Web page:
Save The Snakes and the Eastern Ghats Wildlife Society (EGWS) have partnered together for the conservation of king cobras and to reduce human-snake conflict in South India. With support from Save The Snakes, the EGWS works to protect king cobra populations and reduce conflicts between humans and snakes by implementing mitigation strategies which will lead to peaceful coexistence. They transform local community members in each identified priority conflict site into “para-ecologists” that continue our conservation activities in their respective villages irrespective of the project period or expiry. The EGWS utilize indigenous local knowledge of wildlife and properly train dedicated individuals to handle, rescue and release snakes that are found in villages across the Eastern Ghats. These individuals are also able assist in field surveys to assess species distribution and contribute to snake conservation efforts in India.
Providing Solutions for Human-Snake Conflicts and Protecting Threatened King Cobra Populations in the Eastern Ghats of India
The Eastern Ghats are a discontinuous range of mountains along India’s eastern coast. This vast landscape harbors an assortment of habitats and an incredible diversity of wildlife. The king cobra (Ophiophagus hannah), the world’s longest venomous snake, can be found in the Eastern Ghats. However, snakes have always been an object of fear and superstition in India. Each year over 46,000 people die from snakebite in India, which accounts for almost half of worldwide snakebite deaths. Rural communities in the Eastern Ghats of India are primarily poor and lack access to appropriate medical care when a snakebite occurs. The current solution for mitigating this snakebite crisis is to indiscriminately kill snakes, including king cobras, which has contributed to the species decline. Currently king cobras are listed as Vulnerable in the IUCN Red List of Threatened Species.
Such fear and persecution of snakes across the Eastern Ghats indicate a deep intolerance of snakes among local people. Moreover, increased habitat destruction from mining and unsustainable agriculture practices further threaten snake populations and a lack of appropriate conservation measures are in place to protect the biodiversity of the Eastern Ghats. Baseline data of king cobras in the Eastern Ghats is rudimentary, requiring further study to address this snake’s conservation needs before the current threats extirpate this iconic species from the region. There is an urgent need to work with communities to reduce conflict between humans and snakes that will protect the king cobra and aid in conserving the biodiversity of the Eastern Ghats.
How We Save The Snakes in India
Save The Snakes supports the Eastern Ghats Wildlife Society, which organizes awareness workshops, social media campaigns and community outreach programs in identified villages within the Eastern Ghats of India. These programs began in September 2016 and teach community members of the ecological importance of snakes, identification of venomous vs non-venomous snake species, precautionary measures to avoid snakebites, and first aid and treatment in the event of a snakebite. By 2020, the EGWS will establish the Eastern Ghats Snake Education Center that will serve as the base of our snake conservation activities in the Eastern Ghats. This place will also be a physical space where community members can learn about snake ecology and conservation, gain skills in snakebite first aid and treatment and be given access to a computer and book library. Within three years the EGWS will create a women’s cooperative, where women can make mosquito nets for the community and make gifts to be sold in USA and European markets that will provide income for their families. In rural India, most villagers sleep on the ground and leave their doors/windows open to regulate the temperature inside of their homes. Mosquito nets reduce disease transmission spread by insects as well as reduce encounters with snakes that enter people’s homes at night. Within five years, the EGWS will establish an organic coffee and tea farming cooperative that will provide a long-term economic livelihood for community members. Coffee and tea plantations attract rodents that then attract snakes, which creates a direct conflict with people. By establishing a community-based farming cooperative using snake-friendly practices, together we aim to create a model for other farms around the world to reduce conflicts with snakes in rural farming communities.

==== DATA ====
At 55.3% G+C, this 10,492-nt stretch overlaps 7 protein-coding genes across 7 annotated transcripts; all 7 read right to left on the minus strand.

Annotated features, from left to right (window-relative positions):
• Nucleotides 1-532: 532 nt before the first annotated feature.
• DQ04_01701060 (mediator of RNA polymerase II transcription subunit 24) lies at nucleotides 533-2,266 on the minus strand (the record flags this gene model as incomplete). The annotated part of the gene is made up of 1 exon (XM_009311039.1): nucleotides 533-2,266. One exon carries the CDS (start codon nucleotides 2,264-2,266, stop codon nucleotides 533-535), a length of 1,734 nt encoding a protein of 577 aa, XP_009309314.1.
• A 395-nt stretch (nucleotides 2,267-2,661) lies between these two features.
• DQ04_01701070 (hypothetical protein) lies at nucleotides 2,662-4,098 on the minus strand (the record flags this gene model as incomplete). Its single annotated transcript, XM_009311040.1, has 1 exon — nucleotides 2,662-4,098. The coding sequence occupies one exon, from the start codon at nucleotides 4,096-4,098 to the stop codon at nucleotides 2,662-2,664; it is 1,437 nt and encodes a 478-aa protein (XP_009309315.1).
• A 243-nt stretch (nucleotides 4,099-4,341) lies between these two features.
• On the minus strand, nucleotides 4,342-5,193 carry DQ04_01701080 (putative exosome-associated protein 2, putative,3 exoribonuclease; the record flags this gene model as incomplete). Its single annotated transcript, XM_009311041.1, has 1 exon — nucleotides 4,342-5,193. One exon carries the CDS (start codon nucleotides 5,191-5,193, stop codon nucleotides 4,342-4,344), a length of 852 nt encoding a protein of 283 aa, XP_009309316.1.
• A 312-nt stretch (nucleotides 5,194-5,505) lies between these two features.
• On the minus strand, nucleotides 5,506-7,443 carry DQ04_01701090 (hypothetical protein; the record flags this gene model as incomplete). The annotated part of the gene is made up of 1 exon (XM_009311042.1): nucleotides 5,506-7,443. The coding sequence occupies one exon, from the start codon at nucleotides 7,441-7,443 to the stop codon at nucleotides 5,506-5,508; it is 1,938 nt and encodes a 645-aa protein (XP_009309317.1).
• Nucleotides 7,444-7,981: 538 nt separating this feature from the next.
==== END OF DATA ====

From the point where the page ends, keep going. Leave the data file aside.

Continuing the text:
This community-based approach is unique in the area because we aim to mitigate immediate human-induced threats to snakes by working with all the stakeholders, while simultaneously collecting scientific data to identify, as well as prioritize, critical habitats for species conservation and conflict mitigation priorities. Therefore, by devising and implementing community initiatives and education strategies, we can discover solutions that are mutually beneficial to both human and snakes. The long-term goal is that these programs in the Eastern Ghats can be replicated for implementation in other parts of the world where snakes are threatened with extinction in part due to existing conflict with humans.
How You Can Help
You can support our work by donating today, which will help fund these snake awareness and education workshops.